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Holcim confident on 2023 after raising guidance, launching buyback

Swiss cement maker Holcim logo is seen in Basel

By John Revill

ZURICH (Reuters) - Holcim gave a bullish outlook for the rest of 2022 and into 2023 after the world's biggest cement maker reported stronger than expected third-quarter results and announced a 2 billion Swiss franc ($2.02 billion) share buyback.

The Swiss company brushed off concerns about a global economic slowdown hitting the construction sector with CEO Jan Jenisch saying he expected strong demand to continue.

Holcim's North America business - which represents 40% of its sales - had a full order book, he said.

"In North America we have sold out basically with all our production, we have no slowdown," Jenisch told reporters.

"We have strong order books, especially in North America and Latin America, and I expect this to continue into next year."

A bumper performance in North America in the third quarter more than offset a slight downturn in Europe, where the company faced spiraling energy costs and some project delays.

Overall group sales rose to 8.05 billion francs in the three months to Sept. 30, beating forecasts for 7.73 billion francs in a company-gathered consensus of analysts.

Recurring group operating profit rose to 1.55 billion francs, slightly ahead of 1.48 billion franc forecasts.

Shares were up 1.9% in premarket activity in Switzerland after a positive reaction from analysts.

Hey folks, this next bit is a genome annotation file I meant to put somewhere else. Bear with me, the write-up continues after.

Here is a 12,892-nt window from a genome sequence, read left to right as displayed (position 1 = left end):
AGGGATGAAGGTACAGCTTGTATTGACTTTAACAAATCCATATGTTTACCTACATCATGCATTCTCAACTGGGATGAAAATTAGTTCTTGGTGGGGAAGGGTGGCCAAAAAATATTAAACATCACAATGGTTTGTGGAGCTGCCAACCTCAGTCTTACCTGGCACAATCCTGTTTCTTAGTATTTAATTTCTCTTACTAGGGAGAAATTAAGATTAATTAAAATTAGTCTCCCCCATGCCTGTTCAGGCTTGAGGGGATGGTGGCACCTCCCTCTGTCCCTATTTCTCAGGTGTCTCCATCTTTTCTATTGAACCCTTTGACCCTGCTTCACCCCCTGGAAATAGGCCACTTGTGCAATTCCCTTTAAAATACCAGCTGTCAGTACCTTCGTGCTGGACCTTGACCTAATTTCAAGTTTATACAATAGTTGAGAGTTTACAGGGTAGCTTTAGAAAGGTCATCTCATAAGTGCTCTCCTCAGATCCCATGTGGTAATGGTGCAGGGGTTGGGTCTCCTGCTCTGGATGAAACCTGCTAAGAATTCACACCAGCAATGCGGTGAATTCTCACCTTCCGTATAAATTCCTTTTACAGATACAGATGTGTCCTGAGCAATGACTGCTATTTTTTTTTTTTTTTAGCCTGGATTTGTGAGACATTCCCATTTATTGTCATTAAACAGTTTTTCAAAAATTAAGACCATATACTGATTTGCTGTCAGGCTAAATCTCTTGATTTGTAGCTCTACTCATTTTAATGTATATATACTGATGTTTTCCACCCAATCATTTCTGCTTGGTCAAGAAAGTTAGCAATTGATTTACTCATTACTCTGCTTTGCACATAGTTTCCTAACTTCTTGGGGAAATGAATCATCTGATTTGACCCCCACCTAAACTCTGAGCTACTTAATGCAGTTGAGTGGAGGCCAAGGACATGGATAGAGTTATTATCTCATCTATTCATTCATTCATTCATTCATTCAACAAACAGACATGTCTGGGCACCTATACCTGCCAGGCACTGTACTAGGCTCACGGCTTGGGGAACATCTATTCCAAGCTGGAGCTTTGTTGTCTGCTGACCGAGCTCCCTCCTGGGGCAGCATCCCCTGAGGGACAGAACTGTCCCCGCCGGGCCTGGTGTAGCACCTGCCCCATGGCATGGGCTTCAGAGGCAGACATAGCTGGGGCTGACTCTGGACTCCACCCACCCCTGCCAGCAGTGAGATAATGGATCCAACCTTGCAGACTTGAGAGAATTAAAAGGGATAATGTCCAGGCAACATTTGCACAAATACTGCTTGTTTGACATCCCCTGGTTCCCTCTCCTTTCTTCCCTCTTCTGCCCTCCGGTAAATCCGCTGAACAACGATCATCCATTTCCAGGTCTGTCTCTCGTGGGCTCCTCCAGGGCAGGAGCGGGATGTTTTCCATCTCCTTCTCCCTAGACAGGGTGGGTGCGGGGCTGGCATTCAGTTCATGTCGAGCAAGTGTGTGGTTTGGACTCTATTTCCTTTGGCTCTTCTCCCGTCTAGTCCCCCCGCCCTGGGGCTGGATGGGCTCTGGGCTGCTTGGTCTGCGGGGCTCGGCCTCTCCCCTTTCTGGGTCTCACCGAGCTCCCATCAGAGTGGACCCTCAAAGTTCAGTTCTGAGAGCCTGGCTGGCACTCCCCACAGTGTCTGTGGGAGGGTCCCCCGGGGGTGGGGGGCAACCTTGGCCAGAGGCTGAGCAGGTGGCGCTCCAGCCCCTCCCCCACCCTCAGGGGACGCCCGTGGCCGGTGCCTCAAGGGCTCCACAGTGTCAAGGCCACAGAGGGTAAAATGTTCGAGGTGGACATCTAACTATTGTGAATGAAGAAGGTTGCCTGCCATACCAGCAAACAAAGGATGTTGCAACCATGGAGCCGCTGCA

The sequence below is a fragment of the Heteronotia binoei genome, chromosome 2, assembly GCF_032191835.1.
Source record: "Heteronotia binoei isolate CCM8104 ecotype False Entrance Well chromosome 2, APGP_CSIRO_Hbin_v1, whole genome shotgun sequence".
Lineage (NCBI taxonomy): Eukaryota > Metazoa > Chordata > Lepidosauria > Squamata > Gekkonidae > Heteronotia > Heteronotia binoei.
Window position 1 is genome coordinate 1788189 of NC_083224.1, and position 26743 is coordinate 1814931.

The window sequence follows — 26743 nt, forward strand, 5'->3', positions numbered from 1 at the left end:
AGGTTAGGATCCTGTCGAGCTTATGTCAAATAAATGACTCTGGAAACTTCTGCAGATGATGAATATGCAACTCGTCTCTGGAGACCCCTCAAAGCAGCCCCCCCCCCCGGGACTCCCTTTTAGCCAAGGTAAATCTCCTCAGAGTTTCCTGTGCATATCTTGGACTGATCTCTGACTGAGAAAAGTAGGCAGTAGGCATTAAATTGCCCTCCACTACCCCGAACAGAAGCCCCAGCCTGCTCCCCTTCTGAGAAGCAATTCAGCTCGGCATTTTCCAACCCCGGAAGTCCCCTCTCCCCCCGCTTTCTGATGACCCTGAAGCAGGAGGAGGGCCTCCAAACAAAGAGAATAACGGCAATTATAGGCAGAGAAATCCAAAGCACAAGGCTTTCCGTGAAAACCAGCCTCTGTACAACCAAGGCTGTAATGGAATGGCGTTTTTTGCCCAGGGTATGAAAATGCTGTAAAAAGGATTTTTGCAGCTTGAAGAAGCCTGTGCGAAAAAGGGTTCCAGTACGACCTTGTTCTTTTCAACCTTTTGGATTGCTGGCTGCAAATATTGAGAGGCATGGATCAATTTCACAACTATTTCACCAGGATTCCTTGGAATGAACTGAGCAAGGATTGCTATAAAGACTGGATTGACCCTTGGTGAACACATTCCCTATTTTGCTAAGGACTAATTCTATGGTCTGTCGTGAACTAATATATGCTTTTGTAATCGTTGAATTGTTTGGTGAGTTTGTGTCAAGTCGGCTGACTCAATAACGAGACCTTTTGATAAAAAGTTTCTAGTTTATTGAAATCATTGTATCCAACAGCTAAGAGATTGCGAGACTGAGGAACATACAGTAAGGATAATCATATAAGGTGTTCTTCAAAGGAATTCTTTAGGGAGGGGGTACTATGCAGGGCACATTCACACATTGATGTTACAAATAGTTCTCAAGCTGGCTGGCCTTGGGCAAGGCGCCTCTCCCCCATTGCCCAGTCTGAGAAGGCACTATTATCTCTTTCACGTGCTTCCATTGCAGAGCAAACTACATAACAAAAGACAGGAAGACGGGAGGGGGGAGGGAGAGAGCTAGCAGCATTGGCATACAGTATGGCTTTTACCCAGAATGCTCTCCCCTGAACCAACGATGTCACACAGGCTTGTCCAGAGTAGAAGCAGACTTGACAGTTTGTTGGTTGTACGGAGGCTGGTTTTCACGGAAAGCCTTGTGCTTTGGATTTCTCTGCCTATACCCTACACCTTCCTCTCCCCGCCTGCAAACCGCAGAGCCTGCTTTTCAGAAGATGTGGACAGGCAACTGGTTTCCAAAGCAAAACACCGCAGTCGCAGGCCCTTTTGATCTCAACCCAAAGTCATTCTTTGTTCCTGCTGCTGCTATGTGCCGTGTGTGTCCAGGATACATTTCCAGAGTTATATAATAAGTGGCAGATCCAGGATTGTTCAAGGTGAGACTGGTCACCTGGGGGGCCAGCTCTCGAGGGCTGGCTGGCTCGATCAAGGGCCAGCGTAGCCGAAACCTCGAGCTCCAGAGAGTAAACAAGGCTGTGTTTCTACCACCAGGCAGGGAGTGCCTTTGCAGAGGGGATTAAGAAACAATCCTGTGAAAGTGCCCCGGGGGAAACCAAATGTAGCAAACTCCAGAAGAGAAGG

Holcim now expects its full-year sales to increase by at least 12% on a like-for-like basis, up from its previous view of a 10% increase.

It added it expected recurring EBIT to increase in the mid-single digit percentage range. Previously it had said it only expected "positive growth."

Holcim also completed the sales of its India and Brazil businesses at the end of August, which raised 7.3 billion francs. Holcim will use the cash for acquisitions and also launch a new 2 billion franc share buyback in November.

Its results, however, did not include $778 million in fines and forfeitures the company agreed to pay after it pleaded guilty to a U.S. charge it had made payments to groups designated as terrorists by the United States.

This payment will be charged in the company's net profit when it reports its fourth-quarter earnings.

Jenisch said he was pleased the U.S. case had been resolved, while an ongoing investigation in France was "nothing that disturbs us."

The CEO said he expects a payment of around 30 million euros to resolve the French inquiry into Lafarge - which merged with Holcim in 2015 and which has admitted paying groups including Islamic State.

"We are fully cooperating in France and are happy to end this at any time," Jenisch said.

($1 = 0.9892 Swiss francs)

(Reporting by John Revill; Editing by Paul Carrel, Rashmi Aich and Jane Merriman)